'The Crown' Season 3 Shows The One Thing That Makes The Royal Family's Wealth Sympathetic

Olivia Colman as Queen Elizabeth in The Crown Season 3
Des Willie / Netflix

In an early episode of The Crown Season 3, Prince Philip (Tobias Menzies) goes on Meet the Press to argue that Queen Elizabeth needs a pay raise. He laments that his family has "already embarked on a general belt-tightening." For instance, they've hocked a small yacht. "I shall probably have to give up polo pretty soon," he adds. When he's eviscerated in the next day's newspaper, Philip is flummoxed. In his eyes, the UK can't go out and buy the good press that the Crown generates just by existing. Don't people realize they need those swanky international tours, black tie state dinners, and, apparently, his polo-playing, to keep the goodwill rolling in?

To plead his case directly to the British public, Philip arranges a tightly choreographed, fly-on-the-wall documentary chronicling their daily lives. "I want people to like us," he tells his daughter Princess Anne, "to feel that they know us." What he doesn't realize is that it's not what the family has in common with the non-royal public that makes them most sympathetic; it's what they don't.

Prince Philip's belief that a documentary will curry favor isn't unprecedented. In The Crown's first season, he lobbied for Elizabeth’s coronation to be filmed — a resounding success both in the show and in real life. According to The Family Firm, Edward Owen's 2019 book on mass-marketing the royal family, the broadcast "transformed the emotional dimension of the monarchy" by turning them from people you glimpsed along a distant parade route to those you watched from the warmth of your own home.

Des Willie / Netflix

This time, though, the cameras backfire. "It seems the documentary not only failed to achieve what I hoped for, it has somehow achieved the opposite," Philip says, clearly failing to understand why. "Instead of writing about what good value for money we represent, the commentators are united in their mockery of our woodenness, our stupidity…" The audience is never asked to commiserate the failure of the documentary, which Anne (Erin Doherty) warns him is doomed before filming even begins. It's the tragic discrepancy between how Philip measures his own purpose and the image that's reflected back to him in the press that's sympathetic. Philip's facing down the everyday experience of being misunderstood, but on dimensions that the rest of us never will.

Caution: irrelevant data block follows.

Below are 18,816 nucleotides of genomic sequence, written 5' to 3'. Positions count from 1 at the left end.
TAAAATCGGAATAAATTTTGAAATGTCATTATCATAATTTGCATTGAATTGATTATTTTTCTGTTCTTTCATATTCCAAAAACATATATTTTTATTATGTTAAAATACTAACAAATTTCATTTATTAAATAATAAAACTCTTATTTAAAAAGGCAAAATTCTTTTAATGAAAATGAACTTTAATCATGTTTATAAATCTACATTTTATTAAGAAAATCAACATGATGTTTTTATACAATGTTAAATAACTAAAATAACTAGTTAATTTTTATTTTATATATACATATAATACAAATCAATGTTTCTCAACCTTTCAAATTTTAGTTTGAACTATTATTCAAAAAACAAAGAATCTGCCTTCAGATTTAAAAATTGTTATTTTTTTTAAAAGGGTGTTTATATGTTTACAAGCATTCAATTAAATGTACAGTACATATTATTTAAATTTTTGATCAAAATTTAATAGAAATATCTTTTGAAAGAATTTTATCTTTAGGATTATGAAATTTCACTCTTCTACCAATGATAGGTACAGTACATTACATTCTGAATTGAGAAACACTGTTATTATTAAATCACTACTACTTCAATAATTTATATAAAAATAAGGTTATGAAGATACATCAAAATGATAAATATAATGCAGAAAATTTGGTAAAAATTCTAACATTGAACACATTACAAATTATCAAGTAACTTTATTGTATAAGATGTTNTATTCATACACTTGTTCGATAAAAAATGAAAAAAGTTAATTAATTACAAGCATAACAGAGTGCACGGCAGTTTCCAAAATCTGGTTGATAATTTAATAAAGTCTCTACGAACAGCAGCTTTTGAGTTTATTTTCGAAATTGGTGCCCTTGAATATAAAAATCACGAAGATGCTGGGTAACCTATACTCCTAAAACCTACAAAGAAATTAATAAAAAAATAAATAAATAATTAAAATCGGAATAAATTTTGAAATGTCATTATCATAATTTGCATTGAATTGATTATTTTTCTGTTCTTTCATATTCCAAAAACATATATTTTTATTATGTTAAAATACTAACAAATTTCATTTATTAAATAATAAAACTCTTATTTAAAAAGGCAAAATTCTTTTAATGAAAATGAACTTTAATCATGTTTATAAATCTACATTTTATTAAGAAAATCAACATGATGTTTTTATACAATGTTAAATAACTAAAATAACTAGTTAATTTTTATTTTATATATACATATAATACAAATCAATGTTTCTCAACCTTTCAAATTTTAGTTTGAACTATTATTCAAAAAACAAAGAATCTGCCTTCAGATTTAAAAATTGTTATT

The tremendous and corrosive scale at which the royals endure what could be dismissed as everyday human hardship is a motif that's woven throughout the season, which features some of the most high-profile romantic entanglements in the history of the royal family. Princess Margaret, who the Queen refused to let marry her true love in Season 1, is finally permitted to separate from her philandering husband, while Prince Charles (played open-facedly by Josh O'Connor) is forbidden to marry Camilla Parker Bowles — an intrusion that viewers know will send a destructive wake through the rest of his life. But these sacrifices are affecting not because they reveal the royals have the same emotions as everyone else, but because they highlight the alarming frequency with which they are conscripted to experience anguish the rest of us understand but rarely confront. Prince Charles' family conspires to see his girlfriend married off to another man. This is cruelty beyond the scope of ordinary lives.


There are, of course, harder to sympathize peeves among the Windsor set. Philip's new foe — the television — beams the moon landing right into his living room, spurring a mid-life crisis over the adventurer he never became. Princess Margaret never quite accepts her role as the younger sister, renewing in her mid-40s the same request she had as a child: Can't I be queen, too? Elizabeth herself (this time, Olivia Colman) would rather breed racehorses full-time than preside over the Commonwealth.

But this season, at least, even these sacrifices are provided a sympathetic context — the liberalizing 1960s. As Owens characterizes it, there was a dominant "national culture in which self-fulfillment was prized more highly than ever before." Against that social tide, the royal family remained duty-bound to forgo their freedom in order to serve their country. And if the public couldn't appreciate what they were providing, why were they still living in Buckingham Palace when they could be roaming outer space? For Philip, who was displaced from Greece by an overthrow as a royal child, the possibility that they "may have to move into smaller premises" isn't merely a square-footage threat. It's an existential one.